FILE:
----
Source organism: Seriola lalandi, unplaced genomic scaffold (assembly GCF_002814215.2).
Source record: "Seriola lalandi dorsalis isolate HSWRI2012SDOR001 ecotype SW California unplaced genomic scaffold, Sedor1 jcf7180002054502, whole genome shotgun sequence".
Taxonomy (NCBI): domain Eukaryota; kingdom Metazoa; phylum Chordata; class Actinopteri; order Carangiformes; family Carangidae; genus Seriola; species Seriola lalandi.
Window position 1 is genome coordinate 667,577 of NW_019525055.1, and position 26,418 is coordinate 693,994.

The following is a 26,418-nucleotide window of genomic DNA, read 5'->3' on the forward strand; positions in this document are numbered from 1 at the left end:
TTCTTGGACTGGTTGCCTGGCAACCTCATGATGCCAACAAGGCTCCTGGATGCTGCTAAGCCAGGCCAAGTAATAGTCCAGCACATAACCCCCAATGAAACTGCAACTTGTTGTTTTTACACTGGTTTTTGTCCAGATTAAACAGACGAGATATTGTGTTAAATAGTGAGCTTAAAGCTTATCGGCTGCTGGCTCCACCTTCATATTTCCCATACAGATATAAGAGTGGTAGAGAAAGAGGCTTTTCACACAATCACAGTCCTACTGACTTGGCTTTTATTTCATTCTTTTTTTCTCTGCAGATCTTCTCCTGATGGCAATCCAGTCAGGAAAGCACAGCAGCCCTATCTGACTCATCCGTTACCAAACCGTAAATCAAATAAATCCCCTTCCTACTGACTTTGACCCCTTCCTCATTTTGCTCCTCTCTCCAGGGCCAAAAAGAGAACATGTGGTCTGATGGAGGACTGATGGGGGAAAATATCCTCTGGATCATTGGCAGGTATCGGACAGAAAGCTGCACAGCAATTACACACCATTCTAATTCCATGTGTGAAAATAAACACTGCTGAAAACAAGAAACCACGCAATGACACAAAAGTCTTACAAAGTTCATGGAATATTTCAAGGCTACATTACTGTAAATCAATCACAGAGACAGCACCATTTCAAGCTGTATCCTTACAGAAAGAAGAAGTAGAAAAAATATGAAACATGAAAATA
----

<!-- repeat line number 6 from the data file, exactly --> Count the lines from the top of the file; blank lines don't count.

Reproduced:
TTCTTGGACTGGTTGCCTGGCAACCTCATGATGCCAACAAGGCTCCTGGATGCTGCTAAGCCAGGCCAAGTAATAGTCCAGCACATAACCCCCAATGAAACTGCAACTTGTTGTTTTTACACTGGTTTTTGTCCAGATTAAACAGACGAGATATTGTGTTAAATAGTGAGCTTAAAGCTTATCGGCTGCTGGCTCCACCTTCATATTTCCCATACAGATATAAGAGTGGTAGAGAAAGAGGCTTTTCACACAATCACAGTCCTACTGACTTGGCTTTTATTTCATTCTTTTTTTCTCTGCAGATCTTCTCCTGATGGCAATCCAGTCAGGAAAGCACAGCAGCCCTATCTGACTCATCCGTTACCAAACCGTAAATCAAATAAATCCCCTTCCTACTGACTTTGACCCCTTCCTCATTTTGCTCCTCTCTCCAGGGCCAAAAAGAGAACATGTGGTCTGATGGAGGACTGATGGGGGAAAATATCCTCTGGATCATTGGCAGGTATCGGACAGAAAGCTGCACAGCAATTACACACCATTCTAATTCCATGTGTGAAAATAAACACTGCTGAAAACAAGAAACCACGCAATGACACAAAAGTCTTACAAAGTTCATGGAATATTTCAAGGCTACATTACTGTAAATCAATCACAGAGACAGCACCATTTCAAGCTGTATCCTTACAGAAAGAAGAAGTAGAAAAAATATGAAACATGAAAATA